In 1987 OSI adopted DECnet Phase V’s routing algorithm with some modifications and named it IS-IS. Around 1988, the NSFnet deployed an IGP loosely based on an early draft of IS-IS. Around the same time, development on OSPF started which took most of the basic concepts from this early version of IS-IS but was designed to support only IPv4. In October 1989 the version 1 of OSPF was released as RFC 1131 and around the same time in December 1990, Integrated IS-IS was released and published as RFC 1195.
Version 2 of OSPF was first published in July 1991 as RFC 1247 and CISCO started shipping it. It released its implementation for Dual IS-IS in 1992. Till now numerous ISPs had deployed OSPF and very few IS-IS. In 1994 there were significant improvements done to CISCO’s IOS implementation for in conjunction with support for Network Link Service Protocol (Novell’s IPX protocol).
These enhancements improved the performance, resilience and robustness of CISCO’s implementation which made a lot of ISPs to shift to IS-IS.
By 1995 most of the major ISPs had started deploying IS-IS. What helped this further was US government’s interest in ISO CLNS suite, which was reflected in a requirement for CLNP routing support in the NSFnet project by the NSF. Interest in Dual IS-IS continued to grow, and most ISPs that sprung up in Europe chose to deploy ISO standards based on IS-IS instead of OSPF.
Unlike IS-IS which started as an ISO protocol, OSPF was inherently designed to support only IPv4 and was promoted by IETF as the referred IGP for IP networks. Additionally, because IS-IS support was not available on some major routers (noticeably Bay and 3com routers), OSPF automatically became the standard de-facto IGP for the reasonably large sized networks with multi-vendor platforms. An active IETF WG and evolving specifications also went a long way to help promote OSPF; and thus it started becoming more popular and more widely adopted compared to IS-IS.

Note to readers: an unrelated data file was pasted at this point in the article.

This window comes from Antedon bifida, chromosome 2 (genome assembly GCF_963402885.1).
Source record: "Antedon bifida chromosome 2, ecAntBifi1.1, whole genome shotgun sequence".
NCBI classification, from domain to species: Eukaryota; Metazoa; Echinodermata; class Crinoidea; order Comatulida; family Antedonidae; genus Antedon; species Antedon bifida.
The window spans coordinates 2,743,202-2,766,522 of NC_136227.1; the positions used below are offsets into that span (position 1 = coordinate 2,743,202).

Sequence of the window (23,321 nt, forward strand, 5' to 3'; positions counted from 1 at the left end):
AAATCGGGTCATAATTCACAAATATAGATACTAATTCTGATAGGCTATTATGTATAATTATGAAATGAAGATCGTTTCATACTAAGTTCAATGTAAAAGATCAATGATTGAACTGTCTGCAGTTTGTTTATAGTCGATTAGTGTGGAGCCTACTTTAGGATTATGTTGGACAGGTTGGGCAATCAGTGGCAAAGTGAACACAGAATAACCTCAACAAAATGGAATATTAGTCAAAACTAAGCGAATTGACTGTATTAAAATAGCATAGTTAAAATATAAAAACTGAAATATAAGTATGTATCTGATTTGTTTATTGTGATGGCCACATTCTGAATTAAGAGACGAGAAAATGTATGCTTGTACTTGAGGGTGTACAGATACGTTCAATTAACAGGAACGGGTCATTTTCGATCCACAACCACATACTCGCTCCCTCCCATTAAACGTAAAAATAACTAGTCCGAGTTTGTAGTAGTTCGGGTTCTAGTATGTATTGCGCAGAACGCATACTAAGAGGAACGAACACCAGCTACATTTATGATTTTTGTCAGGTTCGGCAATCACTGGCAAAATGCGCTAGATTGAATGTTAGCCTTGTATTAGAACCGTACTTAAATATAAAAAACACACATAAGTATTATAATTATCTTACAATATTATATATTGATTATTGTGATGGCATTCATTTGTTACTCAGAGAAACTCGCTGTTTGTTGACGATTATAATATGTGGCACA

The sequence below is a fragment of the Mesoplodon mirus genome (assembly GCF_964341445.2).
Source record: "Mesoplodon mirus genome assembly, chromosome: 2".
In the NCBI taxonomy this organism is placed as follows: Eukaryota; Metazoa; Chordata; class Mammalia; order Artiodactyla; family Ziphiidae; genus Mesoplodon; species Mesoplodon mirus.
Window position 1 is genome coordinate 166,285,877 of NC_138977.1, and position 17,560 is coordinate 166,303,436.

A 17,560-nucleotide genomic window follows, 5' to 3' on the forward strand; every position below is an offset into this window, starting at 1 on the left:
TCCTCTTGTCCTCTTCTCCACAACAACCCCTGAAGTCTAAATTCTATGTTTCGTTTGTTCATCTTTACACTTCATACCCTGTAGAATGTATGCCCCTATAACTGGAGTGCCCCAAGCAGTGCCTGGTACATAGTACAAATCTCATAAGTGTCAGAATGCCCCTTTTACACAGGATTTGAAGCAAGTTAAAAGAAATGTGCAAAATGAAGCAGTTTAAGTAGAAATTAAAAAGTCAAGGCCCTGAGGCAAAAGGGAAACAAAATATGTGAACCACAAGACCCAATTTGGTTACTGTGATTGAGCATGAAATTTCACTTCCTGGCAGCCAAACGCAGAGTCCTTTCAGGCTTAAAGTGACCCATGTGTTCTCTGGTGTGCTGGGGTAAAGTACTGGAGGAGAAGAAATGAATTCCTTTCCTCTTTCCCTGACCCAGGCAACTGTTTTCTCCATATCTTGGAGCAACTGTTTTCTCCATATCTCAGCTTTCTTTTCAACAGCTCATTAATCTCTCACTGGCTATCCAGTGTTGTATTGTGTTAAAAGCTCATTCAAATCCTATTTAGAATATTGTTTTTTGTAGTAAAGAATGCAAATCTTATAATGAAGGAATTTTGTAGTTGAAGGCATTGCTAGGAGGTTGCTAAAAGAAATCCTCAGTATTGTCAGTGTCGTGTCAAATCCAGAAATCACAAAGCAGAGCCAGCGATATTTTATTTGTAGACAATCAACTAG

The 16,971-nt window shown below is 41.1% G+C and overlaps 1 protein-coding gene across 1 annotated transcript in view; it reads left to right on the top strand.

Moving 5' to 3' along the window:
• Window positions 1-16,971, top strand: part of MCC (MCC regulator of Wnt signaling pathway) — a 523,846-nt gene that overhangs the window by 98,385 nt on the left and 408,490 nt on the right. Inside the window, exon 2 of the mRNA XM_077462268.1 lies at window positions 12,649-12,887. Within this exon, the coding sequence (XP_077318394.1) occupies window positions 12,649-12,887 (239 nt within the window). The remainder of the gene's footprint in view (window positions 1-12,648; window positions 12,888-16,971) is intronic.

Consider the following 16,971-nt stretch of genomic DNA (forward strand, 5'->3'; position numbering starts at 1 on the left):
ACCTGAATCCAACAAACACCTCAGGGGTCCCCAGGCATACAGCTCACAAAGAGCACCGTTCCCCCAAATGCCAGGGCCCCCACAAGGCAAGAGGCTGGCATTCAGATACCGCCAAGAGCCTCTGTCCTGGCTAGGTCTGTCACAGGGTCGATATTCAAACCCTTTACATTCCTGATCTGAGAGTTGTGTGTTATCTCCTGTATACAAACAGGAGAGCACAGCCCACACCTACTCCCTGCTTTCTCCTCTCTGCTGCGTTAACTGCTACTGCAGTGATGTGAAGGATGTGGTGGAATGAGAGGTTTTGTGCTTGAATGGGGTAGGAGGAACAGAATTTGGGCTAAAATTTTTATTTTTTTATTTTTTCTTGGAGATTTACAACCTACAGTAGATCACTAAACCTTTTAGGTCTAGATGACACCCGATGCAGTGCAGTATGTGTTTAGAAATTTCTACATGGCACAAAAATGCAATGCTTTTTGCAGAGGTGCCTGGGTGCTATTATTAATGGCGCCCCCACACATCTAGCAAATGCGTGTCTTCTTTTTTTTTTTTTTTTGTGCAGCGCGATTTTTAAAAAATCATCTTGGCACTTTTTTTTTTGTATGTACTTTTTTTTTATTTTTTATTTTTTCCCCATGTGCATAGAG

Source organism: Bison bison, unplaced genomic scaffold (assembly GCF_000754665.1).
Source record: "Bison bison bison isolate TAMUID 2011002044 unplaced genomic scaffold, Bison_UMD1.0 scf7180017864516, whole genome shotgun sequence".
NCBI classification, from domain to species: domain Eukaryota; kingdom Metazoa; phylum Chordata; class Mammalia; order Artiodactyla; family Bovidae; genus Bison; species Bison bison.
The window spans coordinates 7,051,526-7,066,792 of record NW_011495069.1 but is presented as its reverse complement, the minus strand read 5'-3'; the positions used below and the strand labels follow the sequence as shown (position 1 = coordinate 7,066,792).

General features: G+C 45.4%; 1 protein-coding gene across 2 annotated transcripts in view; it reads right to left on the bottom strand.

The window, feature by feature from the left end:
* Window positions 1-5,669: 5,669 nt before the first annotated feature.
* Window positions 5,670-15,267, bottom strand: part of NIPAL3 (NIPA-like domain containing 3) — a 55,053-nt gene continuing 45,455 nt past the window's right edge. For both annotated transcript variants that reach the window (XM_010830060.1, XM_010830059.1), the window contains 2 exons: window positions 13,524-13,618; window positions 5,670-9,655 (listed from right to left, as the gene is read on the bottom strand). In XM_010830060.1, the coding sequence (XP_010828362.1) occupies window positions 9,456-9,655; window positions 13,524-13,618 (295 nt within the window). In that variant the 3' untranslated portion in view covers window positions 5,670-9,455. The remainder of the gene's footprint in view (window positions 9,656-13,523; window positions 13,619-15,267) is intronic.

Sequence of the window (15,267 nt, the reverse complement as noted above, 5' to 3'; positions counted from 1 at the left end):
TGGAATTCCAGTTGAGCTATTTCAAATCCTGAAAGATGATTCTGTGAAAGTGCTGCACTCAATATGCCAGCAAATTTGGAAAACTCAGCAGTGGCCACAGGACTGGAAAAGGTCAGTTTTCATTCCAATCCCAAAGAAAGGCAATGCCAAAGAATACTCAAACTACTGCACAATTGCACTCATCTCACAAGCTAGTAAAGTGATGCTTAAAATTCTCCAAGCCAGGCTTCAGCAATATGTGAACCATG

There has been no major standardization effort in the ITU for a while, so ISO 10589 and RFC 1195 still remain the authoritative complete standards for IS-IS. The IETF IS-IS WG is now working on standardizing newer applications like MPLS, Traffic Engineering, IPv6, Multi-Topology Routing, HMAC-SHA authentication, etc for IS-IS.
To summarize, both the protocols have prevailed through the test of time and have established themselves as the IGPs of choice for ISPs. New extensions such as, MPLS TE, IPv6, have been deployed over the past 5+ years, and with active working groups for either protocol in IETF, they continue to evolve in lock-step fashion.
To cite a recent example, both the IS-IS and OSPF WGs are now working on defining HMAC-SHA authentication algorithms and procedures to increase the security associated with each one of these protocols.